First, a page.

Masks on the Streets of Asia

They say that if you see a person wearing a mask over his or her nose and mouth on the streets of Asia, that individual is responsibly trying to prevent the spread of his or her germs to others. If you see someone wearing such a mask in the U.S., it’s to keep from catching someone else’s germs.

In the U.S., if you’re sick, you go to work anyway. Everyone does it. For example, a leper named Carol works at my company. She’ll take every opportunity to assure you that her disease is not communicable. You can be sitting in a meeting and somebody at the table will sneeze and Carol will say, “Well, at least right now everybody isn’t breathing in leprosy germs,” and Dave will say, “Well, at least my nose isn’t going to fall off in my coffee.”

The mask thing is one indication that Asians are team players. Which is strange when you consider that China’s best sport is ping pong. There is a safety for the Patriots named Patrick Chung but he’s from Jamaica and he doesn’t look Chinese. It might be that, the population of China running to a billion or so, the Chinese require very large teams for their cultural biases to kick in. The country could support one thousand teams of a million each, but this would have to include, in addition to sports teams, debate teams, drill teams, and casual neighborhood pickup teams. Note that for a basketball team, the shoot-around practice will take so long that it’ll be hard to fit in a game.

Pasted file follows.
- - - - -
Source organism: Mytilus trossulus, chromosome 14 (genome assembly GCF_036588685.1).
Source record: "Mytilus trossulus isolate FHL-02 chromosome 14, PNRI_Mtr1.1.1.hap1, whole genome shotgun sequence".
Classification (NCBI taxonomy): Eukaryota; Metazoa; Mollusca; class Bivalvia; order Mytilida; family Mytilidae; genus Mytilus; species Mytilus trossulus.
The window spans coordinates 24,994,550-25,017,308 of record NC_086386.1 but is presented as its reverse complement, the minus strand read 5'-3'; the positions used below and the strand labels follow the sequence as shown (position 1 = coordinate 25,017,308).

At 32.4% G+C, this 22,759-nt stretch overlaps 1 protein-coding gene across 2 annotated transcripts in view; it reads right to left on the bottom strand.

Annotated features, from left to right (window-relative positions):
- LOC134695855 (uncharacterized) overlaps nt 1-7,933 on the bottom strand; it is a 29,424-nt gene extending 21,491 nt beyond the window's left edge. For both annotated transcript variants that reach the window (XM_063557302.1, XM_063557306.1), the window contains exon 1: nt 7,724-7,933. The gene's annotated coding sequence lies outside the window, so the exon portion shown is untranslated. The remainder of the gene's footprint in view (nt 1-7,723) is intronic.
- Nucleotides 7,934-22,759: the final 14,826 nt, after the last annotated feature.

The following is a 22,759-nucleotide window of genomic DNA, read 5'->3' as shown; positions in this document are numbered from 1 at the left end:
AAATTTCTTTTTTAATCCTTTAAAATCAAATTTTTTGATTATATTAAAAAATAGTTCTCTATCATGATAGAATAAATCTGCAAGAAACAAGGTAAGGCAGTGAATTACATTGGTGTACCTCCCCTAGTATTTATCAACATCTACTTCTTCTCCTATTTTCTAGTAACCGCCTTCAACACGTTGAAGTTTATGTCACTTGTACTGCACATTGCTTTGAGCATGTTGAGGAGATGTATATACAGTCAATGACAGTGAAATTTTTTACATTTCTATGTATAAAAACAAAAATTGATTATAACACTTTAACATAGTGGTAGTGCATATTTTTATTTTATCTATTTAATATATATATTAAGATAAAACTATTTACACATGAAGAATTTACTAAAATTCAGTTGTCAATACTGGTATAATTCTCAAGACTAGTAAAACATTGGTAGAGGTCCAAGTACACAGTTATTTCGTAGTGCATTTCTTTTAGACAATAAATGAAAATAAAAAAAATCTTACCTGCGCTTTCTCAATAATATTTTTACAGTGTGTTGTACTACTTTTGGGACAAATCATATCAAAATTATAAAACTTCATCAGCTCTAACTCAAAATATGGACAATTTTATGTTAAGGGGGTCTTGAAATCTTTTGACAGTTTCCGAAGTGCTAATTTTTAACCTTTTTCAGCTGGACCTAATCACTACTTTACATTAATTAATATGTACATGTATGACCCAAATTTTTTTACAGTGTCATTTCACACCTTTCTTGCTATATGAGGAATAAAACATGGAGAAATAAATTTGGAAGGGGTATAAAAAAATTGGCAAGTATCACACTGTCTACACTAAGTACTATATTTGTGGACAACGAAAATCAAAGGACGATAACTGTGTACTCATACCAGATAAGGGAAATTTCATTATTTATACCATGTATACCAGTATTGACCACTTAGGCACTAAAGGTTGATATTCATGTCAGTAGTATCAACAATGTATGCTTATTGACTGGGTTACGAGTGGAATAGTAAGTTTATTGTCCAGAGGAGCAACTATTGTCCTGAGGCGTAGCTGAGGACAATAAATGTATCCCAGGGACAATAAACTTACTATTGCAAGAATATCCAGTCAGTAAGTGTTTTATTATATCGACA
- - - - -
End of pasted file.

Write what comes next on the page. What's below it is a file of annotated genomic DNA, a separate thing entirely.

Meanwhile, in the U.S., a football player will enter the game with a runny nose. Yet, have you ever seen a player use a kleenex or handkerchief on the field? You understand what this means, snotwise. It’s all about the germs.

They say that conflict is coming between America and China. There are many Chinese in America, but few Americans in China. Chinese-American children are taking piano and violin lessons and acing math and physics exams; American children in China rarely leave the embassy compound. In America, there are many Chinese restaurants; in China, there are a few McDonald’s. So, will Chinese germs find happy, pleasant homes in their welcoming American hosts? Will American germs find any purchase in the countless Chinese hordes, where the Chinese germs are formed into those million-man teams? I have a friend who says that he has “yellow fever,” but he seems OK to me.

One Response

  1. F#%king hilarious. Did you see the Chinese opening Olympic ceremony? It was like one, giant ipad made at Foxcon. If their army is anything like that, we are screwed.
    Americans don’t want you to come to work sick, but if you’re sick, they just want you to come to work.

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